In recent years, African states have taken several initiatives to increase the protection of and legal security offered to foreign investors. However, a lot of work is unfinished and some of it is even frustrated. Some examples.
- Bilateral Investment Treaties
Bilateral investment treaties (‘BITs’) are critical to foreign investors considering investing in Africa. Such BITs grant foreign investors and their investments substantive protection, including the right to sue foreign governments if they can establish that they are nationals of one of the contracting states and have an ‘investment’ in the territory of the other contracting state.
To date, African states have entered into 767 BITs. This is the good news. The bad news, however, is that 338 of them, a staggering 44%, have not entered into force for lack of completing the ratification process.
Breaking down the BITs on the basis of the nationality of the counterparty, there is a substantial difference between the BITs signed with a non-African counterparty and those signed with an African one. Of the 622 BITs signed between an African and a non-African state, 64% are in force today and 36% are not. Of the 145 BITs signed between two African states, only 20% are in force and 80% are not.
These numbers suggest that, in general, non-African states ratify their BITs and make sure that the African counterparts do the same on their end. African states, on the contrary, seem to care far less about ratification and turning BITs into legally binding and enforceable commitments.
The situation is even more dramatic when the intra-African BITs are broken down geographically. Whereas most states in North and East Africa have ratified about 30% of their BITs, the Western, Central and Southern-Africa states have ratified less than 10% of their BITs with another African state.
II. Multilateral Investment Agreement
A frequently heard critique about the current generation of BITs, especially those concluded between developed and developing states, is that they cater only to the needs of the capital exporting state. These BITs would have the protection of the interests of the foreign investor as their sole stated objective, to the detriment of the host state’s right to regulate and govern to further public interests, protect human rights and foster sustainable development.
It is against this background that the then nineteen member states of the Common Market for Eastern and Southern Africa (‘COMESA’) adopted in May 2007 a multilateral Investment Agreement for the COMESA Common Investment Area (‘CCIA Agreement’). The signing parties included Burundi, Comoros, DRC, Djibouti, Egypt, Eritrea, Ethiopia, Kenya, Libya, Madagascar, Malawi, Mauritius, Rwanda, Seychelles, Sudan, Swaziland, Uganda, Zambia and Zimbabwe.
The CCIA Agreement seeks to offer a new model of and approach to investor-state arbitration, taking the realities and sensitivities of developing African states far more into account than traditional BITs. For example, to qualify as a protected investor, criteria such as the amount of investment brought into the host state, the number of jobs created, its effect on the local community and the length of time the business has been in operation are examined. Also in terms of substantive rights, the CCIA Agreement departs from the ‘traditional’ BITs. For example, it provides for a degree of flexibility in the interpretation of the fair and equitable treatment standard based on the level of development of the host state.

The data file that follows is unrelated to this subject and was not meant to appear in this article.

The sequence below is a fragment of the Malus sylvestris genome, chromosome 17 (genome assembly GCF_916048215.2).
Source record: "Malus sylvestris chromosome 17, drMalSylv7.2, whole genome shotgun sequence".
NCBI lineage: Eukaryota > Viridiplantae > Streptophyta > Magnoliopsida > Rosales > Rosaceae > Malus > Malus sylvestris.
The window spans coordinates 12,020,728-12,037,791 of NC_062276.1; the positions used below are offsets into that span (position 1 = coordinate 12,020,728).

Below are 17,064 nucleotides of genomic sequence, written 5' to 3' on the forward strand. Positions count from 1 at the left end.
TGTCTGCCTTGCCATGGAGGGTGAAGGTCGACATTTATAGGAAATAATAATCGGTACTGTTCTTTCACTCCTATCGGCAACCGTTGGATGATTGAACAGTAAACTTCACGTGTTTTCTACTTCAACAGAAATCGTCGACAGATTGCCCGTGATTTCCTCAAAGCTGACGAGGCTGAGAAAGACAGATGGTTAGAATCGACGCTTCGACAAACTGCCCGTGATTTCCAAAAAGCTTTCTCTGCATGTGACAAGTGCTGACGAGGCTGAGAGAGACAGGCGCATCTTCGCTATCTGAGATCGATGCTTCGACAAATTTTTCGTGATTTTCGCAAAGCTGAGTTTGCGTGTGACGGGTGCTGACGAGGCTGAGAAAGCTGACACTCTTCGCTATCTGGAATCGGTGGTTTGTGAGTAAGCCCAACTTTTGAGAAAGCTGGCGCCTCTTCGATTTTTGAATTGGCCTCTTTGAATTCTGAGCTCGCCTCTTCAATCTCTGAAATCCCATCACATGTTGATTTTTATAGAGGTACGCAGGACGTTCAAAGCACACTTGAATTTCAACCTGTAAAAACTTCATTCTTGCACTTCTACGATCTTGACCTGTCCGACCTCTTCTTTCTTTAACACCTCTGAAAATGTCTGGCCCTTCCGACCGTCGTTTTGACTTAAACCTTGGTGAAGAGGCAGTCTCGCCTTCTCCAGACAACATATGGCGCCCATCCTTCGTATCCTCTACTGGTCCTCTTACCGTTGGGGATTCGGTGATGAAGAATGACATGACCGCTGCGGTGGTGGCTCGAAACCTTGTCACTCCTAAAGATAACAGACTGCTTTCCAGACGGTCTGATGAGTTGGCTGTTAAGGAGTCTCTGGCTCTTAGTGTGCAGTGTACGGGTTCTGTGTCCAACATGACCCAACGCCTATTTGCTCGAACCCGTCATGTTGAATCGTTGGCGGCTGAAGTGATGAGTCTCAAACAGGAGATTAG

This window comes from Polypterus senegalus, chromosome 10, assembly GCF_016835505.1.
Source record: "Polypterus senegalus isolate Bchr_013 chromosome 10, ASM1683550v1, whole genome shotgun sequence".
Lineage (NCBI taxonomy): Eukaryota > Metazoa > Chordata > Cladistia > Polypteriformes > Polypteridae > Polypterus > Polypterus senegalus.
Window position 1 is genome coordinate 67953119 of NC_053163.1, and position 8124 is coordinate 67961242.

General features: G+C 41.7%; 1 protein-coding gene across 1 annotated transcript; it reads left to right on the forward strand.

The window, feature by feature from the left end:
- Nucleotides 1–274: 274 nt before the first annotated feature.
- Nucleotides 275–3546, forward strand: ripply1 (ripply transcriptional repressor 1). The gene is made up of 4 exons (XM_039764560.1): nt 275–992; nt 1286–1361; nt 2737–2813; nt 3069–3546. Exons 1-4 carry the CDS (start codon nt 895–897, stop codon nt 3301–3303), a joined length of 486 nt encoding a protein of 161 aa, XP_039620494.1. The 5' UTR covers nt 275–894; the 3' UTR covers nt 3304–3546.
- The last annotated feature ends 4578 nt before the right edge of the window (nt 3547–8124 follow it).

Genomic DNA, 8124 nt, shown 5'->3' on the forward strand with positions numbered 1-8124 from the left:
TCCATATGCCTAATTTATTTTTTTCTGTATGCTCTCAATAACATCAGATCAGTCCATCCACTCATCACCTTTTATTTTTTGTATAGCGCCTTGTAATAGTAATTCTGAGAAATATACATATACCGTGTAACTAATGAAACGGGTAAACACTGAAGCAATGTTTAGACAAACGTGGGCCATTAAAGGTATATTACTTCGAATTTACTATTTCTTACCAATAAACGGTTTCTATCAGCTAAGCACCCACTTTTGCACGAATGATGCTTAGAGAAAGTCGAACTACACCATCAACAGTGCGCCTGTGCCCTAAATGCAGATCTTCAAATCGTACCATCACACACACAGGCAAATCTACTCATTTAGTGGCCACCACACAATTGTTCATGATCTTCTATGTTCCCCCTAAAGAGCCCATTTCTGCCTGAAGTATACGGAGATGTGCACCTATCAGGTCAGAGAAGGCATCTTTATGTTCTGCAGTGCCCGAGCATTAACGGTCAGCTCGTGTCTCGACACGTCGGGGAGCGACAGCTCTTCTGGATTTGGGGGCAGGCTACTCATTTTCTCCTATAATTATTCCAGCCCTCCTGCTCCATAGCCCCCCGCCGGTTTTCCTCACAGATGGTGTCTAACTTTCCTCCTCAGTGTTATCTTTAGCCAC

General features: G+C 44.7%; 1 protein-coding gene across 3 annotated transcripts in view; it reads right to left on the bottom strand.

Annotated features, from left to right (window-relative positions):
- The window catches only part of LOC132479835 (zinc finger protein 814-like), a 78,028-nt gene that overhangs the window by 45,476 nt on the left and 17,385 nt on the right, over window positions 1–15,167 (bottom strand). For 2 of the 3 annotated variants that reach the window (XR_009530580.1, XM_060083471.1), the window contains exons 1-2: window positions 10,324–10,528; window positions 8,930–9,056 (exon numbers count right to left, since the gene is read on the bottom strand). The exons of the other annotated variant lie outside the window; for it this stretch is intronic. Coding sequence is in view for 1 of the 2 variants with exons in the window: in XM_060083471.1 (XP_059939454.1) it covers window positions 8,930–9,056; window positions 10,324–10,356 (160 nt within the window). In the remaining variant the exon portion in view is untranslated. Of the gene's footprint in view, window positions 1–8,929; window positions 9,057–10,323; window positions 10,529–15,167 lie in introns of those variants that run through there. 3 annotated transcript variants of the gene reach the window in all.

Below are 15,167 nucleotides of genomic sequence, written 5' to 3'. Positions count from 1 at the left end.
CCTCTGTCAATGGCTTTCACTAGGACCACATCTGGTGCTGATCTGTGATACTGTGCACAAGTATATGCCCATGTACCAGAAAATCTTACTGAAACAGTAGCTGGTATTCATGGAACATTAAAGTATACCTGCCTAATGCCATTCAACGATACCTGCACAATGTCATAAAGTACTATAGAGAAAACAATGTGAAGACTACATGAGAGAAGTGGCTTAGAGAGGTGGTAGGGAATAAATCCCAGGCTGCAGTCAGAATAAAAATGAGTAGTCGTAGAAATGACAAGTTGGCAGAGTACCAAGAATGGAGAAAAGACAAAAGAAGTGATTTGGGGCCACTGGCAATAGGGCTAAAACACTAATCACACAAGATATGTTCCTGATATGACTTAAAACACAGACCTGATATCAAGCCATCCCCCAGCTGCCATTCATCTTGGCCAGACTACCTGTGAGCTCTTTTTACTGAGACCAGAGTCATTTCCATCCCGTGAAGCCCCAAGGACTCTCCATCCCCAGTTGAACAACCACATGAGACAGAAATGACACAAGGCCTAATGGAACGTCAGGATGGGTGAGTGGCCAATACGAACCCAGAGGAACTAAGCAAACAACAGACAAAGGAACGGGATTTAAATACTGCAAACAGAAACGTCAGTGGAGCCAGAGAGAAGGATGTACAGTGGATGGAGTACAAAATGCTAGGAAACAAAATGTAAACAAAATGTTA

Had the CCIA Agreement entered into force, it would have been an important new instrument in the protection of African companies investing in Africa and foreign controlled subsidiaries duly incorporated and operating out of Africa. However, it did not. The CCIA Agreement required the ratification by six states and six years after its signing this threshold has still not been met.
It is unlikely that this will change any time soon as the CCIA Agreement is not even mentioned anymore on the official website of COMESA. Therefore, this promising project appears to have been abandoned.
III. SADC Tribunal
Fifteen African states are members of the Southern African Development Community (SADC), established by the SADC Treaty in 1992. They include Angola, Botswana, DRC, Lesotho, Malawi, Madagascar, Mauritius, Mozambique, Namibia, Seychelles, South Africa, Swaziland, Tanzania, Zambia and Zimbabwe.
The SADC Tribunal is the judicial arm of this regional economic community. The SADC Tribunal has jurisdiction over disputes between natural or legal persons and a SADC member state in relation to the interpretation and application of the SADC Treaty. Article 4 of the SADC Treaty provides that SADC member states are required to act in accordance with ‘principles of human rights, democracy and the rule of law’.